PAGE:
Background Central sensitization (CS) is a common phenomenon among patients with knee osteoarthritis. In a previous study, our team showed that CS occurs gradually, and no dummy, and has an important role in the development of chronic pain. Neuroimaging is a procedure that allows us to objectify the pain assessment. The study of the resting state help us to detect alterations in brain function at rest.
Objectives The aim of this study is to identify the subgroup of patients sensitized and to characterize their changes in functional connectivity with functional Magnetic Resonance Imaging (fMRI).
Methods This is a cross-sectional, single blind (investigator) study of 60 patients with knee osteoarthritis. Presence of CS was assessed using extended version of the Arendt-Nielsen peripatellar map, following the evidence of regional spread of pain and, also, temporal summation which is increased pain response to repeated stimulation. FMRI included two resting sequences in which the subject had to remain lying down and stay as relaxed as possible and let flow the mind. These sequences were interspersed with another sequence in which painful stimulation of the medial interline was applied in order to observe changes in functional connectivity before and after a similar pain caused by the disease itself.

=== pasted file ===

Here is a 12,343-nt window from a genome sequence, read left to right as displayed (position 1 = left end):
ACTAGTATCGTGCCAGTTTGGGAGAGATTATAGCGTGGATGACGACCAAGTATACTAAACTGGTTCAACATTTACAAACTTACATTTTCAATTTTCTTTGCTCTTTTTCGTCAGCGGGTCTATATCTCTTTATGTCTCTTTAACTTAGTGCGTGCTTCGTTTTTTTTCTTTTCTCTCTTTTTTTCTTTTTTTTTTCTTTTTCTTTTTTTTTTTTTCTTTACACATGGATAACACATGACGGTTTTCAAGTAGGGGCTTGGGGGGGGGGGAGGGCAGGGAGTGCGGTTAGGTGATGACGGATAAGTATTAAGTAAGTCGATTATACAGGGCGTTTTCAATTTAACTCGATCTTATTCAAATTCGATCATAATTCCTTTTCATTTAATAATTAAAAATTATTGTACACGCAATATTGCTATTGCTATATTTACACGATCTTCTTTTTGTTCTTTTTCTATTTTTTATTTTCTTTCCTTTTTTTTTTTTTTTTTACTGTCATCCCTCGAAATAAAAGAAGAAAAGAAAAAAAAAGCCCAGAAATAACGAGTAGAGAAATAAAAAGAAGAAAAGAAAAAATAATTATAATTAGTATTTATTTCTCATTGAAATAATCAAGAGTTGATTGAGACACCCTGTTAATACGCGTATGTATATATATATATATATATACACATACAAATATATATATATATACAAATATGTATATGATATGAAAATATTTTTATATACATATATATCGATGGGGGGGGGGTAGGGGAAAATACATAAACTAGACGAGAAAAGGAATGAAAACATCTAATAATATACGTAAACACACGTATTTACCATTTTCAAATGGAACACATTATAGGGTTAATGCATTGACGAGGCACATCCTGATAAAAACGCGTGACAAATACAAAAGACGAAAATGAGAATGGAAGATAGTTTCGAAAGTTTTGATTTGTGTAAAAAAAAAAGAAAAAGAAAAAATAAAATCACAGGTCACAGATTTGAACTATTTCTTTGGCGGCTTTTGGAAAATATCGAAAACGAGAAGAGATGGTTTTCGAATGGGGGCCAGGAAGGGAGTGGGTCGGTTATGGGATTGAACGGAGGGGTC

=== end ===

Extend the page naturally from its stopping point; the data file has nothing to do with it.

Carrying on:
Results A total of 33 patients showed some degree of CS of which 19 of them met all the established criteria. In the analysis of the resting state sequence before painful stimulation, no significant differences between sensitized and non sensitized patients were found. However, the results of resting state sequence after pain stimulation showed a significant heightened functional connectivity, especially in the posterior insula. When the somatosensory cortex (SII) was selected as a region of interest, we found enhanced functional connectivity, in resting state sequence before pain, with the anterior insula and also, a reduction of functional connectivity with the anterior cingulate cortex was identified. In the resting state sequence after pain stimulation, a similar pattern was revealed with increased intensity.
Conclusions It is widely known that SII is associated to the information processing coming from the leg and insula, which is related to information integration and visceral sensation or interoception. The increased connectivity found between both SII and insula, after painful stimulation stopped, could show that sensitized patients experience pain even when the initial stimulation has disappeared, such a fingerprint.
These results, together with those previously obtained in the sequences of painful stimulation, help to get an overall picture of these patients. This study is a starting point to investigate new therapeutic approaches to expand the current management of these patients and improve their quality of life.
Disclosure of Interest None declared